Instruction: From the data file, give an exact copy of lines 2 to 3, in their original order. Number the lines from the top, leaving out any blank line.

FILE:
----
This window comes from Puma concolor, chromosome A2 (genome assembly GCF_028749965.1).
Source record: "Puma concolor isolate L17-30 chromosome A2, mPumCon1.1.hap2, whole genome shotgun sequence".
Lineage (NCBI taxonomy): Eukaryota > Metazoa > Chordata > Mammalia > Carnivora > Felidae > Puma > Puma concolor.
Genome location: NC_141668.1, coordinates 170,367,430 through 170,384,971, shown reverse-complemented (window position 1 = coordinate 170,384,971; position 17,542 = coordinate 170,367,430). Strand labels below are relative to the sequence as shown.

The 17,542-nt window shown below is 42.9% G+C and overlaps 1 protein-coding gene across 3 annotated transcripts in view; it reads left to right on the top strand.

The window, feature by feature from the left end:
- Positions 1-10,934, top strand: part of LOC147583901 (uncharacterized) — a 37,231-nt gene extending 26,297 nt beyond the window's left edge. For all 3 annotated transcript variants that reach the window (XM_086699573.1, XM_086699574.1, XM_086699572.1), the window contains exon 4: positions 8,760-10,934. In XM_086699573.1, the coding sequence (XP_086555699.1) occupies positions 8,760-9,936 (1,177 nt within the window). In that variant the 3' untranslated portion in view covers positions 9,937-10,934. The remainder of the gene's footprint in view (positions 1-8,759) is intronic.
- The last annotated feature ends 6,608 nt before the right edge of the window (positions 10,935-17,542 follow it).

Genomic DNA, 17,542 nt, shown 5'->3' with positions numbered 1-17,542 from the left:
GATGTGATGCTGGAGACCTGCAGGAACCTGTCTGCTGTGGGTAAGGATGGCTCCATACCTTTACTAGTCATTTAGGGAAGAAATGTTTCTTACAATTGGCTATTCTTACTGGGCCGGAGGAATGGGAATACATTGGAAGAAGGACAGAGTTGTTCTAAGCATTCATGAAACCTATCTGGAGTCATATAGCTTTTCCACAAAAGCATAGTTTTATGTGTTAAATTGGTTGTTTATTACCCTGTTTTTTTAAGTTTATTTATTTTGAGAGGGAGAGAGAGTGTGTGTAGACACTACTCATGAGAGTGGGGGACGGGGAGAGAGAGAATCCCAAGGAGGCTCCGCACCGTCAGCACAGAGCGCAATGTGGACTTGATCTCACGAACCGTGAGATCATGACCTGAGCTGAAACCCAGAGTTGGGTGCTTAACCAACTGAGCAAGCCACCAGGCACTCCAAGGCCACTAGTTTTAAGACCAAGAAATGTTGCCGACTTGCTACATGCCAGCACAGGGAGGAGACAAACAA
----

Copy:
Source record: "Puma concolor isolate L17-30 chromosome A2, mPumCon1.1.hap2, whole genome shotgun sequence".
Lineage (NCBI taxonomy): Eukaryota > Metazoa > Chordata > Mammalia > Carnivora > Felidae > Puma > Puma concolor.